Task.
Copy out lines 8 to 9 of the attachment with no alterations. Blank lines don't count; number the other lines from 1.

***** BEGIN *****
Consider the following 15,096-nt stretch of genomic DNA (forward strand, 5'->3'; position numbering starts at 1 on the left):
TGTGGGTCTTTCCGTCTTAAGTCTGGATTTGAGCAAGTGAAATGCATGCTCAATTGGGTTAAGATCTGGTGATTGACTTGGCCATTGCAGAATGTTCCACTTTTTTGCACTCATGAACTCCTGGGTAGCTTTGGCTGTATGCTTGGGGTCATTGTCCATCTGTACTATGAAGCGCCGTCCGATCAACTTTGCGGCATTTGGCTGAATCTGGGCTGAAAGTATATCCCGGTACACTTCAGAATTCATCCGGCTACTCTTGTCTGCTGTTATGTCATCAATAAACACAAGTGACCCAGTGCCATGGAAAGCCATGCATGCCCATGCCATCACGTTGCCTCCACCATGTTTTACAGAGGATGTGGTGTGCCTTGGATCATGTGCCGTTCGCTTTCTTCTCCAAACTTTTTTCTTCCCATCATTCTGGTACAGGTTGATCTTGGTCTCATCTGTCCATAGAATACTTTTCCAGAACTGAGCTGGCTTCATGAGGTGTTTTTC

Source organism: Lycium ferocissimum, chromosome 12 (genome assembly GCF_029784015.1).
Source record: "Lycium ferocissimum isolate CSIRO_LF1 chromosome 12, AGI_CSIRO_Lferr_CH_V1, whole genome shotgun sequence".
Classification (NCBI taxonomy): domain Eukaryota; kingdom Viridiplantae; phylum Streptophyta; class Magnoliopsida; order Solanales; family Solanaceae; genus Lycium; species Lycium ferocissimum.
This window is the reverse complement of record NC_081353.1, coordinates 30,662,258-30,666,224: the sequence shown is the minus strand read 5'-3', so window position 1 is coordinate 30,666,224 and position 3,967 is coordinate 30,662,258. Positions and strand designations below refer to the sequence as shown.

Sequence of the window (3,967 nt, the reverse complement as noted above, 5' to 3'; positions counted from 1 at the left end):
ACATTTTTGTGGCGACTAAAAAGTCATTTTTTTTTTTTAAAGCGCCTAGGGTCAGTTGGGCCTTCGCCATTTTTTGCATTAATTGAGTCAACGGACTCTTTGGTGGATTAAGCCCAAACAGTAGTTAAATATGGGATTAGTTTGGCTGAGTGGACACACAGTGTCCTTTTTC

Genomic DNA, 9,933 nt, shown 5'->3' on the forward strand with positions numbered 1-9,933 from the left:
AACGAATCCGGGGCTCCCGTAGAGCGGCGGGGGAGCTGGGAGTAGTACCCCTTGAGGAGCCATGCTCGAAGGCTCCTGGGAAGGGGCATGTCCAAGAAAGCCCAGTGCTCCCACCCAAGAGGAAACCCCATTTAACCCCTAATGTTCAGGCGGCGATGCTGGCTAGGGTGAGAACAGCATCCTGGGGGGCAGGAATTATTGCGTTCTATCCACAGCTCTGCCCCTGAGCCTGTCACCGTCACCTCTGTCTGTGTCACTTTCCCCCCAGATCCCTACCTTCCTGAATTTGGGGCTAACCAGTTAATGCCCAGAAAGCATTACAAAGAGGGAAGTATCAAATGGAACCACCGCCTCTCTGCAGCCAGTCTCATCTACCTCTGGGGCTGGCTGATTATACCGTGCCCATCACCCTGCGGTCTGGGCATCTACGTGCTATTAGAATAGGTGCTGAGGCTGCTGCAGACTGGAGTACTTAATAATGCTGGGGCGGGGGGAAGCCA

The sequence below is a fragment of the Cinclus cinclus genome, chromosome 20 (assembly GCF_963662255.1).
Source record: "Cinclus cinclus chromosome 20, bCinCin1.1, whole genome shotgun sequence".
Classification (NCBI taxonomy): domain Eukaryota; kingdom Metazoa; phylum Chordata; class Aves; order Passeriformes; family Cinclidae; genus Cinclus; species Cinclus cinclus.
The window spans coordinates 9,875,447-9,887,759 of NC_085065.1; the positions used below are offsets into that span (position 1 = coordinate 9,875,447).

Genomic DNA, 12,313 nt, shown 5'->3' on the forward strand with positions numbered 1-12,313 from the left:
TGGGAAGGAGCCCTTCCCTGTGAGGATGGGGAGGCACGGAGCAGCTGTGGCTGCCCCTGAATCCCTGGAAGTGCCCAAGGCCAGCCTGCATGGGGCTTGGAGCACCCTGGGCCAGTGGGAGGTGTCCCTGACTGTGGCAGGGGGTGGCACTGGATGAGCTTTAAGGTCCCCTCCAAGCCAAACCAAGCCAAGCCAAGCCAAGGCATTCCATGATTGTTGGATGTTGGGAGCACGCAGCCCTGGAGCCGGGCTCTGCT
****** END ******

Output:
ACATTTTTGTGGCGACTAAAAAGTCATTTTTTTTTTTTAAAGCGCCTAGGGTCAGTTGGGCCTTCGCCATTTTTTGCATTAATTGAGTCAACGGACTCTTTGGTGGATTAAGCCCAAACAGTAGTTAAATATGGGATTAGTTTGGCTGAGTGGACACACAGTGTCCTTTTTC

Genomic DNA, 9,933 nt, shown 5'->3' on the forward strand with positions numbered 1-9,933 from the left: